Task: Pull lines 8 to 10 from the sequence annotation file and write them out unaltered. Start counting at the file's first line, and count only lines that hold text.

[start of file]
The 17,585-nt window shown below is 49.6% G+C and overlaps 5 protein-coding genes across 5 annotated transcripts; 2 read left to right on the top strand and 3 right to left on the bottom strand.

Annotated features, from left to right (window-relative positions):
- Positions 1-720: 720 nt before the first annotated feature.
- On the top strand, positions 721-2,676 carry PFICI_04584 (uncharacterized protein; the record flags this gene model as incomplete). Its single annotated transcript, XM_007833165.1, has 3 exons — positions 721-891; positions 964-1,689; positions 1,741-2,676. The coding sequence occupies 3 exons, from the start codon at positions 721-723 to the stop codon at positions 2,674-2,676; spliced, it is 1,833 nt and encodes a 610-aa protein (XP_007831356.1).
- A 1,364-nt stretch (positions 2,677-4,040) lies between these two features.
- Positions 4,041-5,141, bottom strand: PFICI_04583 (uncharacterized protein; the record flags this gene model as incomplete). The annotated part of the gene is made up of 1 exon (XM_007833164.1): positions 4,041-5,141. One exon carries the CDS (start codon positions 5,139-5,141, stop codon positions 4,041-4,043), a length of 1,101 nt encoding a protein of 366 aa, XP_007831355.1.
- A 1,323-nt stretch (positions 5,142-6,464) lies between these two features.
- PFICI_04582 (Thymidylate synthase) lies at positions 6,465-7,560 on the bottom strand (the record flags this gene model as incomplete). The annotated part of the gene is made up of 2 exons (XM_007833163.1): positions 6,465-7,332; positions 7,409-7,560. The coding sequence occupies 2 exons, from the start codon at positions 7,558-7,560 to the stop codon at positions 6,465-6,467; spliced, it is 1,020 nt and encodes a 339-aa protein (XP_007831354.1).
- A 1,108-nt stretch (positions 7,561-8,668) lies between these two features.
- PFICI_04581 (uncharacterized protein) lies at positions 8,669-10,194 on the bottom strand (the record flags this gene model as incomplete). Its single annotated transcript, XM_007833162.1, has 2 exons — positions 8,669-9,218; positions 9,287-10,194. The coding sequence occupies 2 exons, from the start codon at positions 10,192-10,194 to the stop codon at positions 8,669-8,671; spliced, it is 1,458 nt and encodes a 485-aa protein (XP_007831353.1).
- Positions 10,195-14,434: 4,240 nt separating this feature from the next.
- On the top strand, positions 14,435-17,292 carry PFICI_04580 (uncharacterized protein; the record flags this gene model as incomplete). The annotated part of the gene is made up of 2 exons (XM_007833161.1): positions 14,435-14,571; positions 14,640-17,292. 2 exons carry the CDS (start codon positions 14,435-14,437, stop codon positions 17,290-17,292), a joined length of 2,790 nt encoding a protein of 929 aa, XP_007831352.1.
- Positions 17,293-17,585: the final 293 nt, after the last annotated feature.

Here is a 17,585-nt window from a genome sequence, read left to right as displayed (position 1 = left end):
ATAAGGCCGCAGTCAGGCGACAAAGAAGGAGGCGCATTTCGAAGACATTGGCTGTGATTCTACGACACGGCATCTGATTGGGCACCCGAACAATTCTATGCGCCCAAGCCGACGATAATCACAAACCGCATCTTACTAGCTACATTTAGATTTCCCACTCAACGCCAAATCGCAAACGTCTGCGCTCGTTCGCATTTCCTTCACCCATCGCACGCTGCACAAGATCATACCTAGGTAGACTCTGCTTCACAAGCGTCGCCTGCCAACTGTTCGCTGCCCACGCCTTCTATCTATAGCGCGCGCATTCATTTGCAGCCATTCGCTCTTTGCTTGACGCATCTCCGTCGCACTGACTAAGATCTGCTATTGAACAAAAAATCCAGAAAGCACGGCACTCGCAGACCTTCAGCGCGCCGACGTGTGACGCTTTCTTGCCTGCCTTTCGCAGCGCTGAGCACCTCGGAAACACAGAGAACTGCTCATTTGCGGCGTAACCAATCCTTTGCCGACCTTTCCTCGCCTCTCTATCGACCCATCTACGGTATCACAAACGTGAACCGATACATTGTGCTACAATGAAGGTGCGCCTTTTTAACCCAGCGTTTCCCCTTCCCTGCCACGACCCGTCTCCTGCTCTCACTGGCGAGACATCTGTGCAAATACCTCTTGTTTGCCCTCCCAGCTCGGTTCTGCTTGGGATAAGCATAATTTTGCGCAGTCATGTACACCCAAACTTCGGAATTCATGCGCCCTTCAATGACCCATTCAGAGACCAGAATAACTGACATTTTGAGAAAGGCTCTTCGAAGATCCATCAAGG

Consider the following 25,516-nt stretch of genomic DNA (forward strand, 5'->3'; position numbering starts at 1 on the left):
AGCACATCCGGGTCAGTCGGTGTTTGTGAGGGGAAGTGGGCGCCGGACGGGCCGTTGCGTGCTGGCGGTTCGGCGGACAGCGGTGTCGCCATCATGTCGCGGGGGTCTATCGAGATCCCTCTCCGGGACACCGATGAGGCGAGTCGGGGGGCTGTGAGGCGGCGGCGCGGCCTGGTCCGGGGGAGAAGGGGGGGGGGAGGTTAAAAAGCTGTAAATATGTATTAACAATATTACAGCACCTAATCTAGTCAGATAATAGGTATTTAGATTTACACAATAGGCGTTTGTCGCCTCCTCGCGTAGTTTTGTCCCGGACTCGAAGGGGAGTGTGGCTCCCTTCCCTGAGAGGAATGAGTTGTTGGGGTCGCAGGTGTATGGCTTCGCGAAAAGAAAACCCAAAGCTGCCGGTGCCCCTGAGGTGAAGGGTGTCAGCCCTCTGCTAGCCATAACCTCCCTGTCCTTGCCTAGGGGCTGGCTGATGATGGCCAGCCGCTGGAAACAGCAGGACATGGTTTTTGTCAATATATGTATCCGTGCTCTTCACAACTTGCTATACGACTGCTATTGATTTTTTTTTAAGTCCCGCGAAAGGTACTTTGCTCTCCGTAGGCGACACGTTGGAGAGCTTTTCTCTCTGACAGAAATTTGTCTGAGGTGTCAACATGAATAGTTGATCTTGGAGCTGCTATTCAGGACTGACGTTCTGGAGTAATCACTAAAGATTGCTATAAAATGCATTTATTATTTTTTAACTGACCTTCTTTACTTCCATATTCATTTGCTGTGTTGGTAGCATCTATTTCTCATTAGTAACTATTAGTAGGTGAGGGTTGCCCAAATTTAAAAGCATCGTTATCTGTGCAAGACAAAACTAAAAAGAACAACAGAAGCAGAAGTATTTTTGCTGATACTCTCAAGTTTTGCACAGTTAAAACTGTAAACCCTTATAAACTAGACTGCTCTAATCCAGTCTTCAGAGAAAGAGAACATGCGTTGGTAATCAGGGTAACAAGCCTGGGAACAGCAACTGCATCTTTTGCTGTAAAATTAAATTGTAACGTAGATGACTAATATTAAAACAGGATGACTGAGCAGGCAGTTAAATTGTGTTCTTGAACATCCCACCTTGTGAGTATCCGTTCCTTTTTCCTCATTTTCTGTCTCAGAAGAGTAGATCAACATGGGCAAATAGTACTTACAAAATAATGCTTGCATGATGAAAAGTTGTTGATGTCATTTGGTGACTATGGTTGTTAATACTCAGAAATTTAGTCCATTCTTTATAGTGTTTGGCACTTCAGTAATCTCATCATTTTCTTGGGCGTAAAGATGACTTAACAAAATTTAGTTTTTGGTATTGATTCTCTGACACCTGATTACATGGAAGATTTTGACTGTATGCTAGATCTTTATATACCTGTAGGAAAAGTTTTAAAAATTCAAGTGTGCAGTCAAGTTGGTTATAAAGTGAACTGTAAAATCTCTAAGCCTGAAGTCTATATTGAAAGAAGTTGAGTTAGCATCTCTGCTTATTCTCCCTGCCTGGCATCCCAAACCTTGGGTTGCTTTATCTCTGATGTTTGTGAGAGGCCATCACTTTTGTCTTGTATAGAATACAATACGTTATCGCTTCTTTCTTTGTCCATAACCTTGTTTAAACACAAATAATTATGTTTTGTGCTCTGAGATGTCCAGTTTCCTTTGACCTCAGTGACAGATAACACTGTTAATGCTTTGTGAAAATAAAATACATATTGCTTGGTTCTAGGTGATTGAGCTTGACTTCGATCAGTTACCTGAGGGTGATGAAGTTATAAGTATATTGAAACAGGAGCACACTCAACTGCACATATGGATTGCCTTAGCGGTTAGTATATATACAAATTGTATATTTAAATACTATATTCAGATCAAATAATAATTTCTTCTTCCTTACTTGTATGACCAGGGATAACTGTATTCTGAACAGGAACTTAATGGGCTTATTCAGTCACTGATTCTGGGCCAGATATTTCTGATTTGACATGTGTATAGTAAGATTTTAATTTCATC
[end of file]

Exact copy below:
- PFICI_04582 (Thymidylate synthase) lies at positions 6,465-7,560 on the bottom strand (the record flags this gene model as incomplete). The annotated part of the gene is made up of 2 exons (XM_007833163.1): positions 6,465-7,332; positions 7,409-7,560. The coding sequence occupies 2 exons, from the start codon at positions 7,558-7,560 to the stop codon at positions 6,465-6,467; spliced, it is 1,020 nt and encodes a 339-aa protein (XP_007831354.1).
- A 1,108-nt stretch (positions 7,561-8,668) lies between these two features.
- PFICI_04581 (uncharacterized protein) lies at positions 8,669-10,194 on the bottom strand (the record flags this gene model as incomplete). Its single annotated transcript, XM_007833162.1, has 2 exons — positions 8,669-9,218; positions 9,287-10,194. The coding sequence occupies 2 exons, from the start codon at positions 10,192-10,194 to the stop codon at positions 8,669-8,671; spliced, it is 1,458 nt and encodes a 485-aa protein (XP_007831353.1).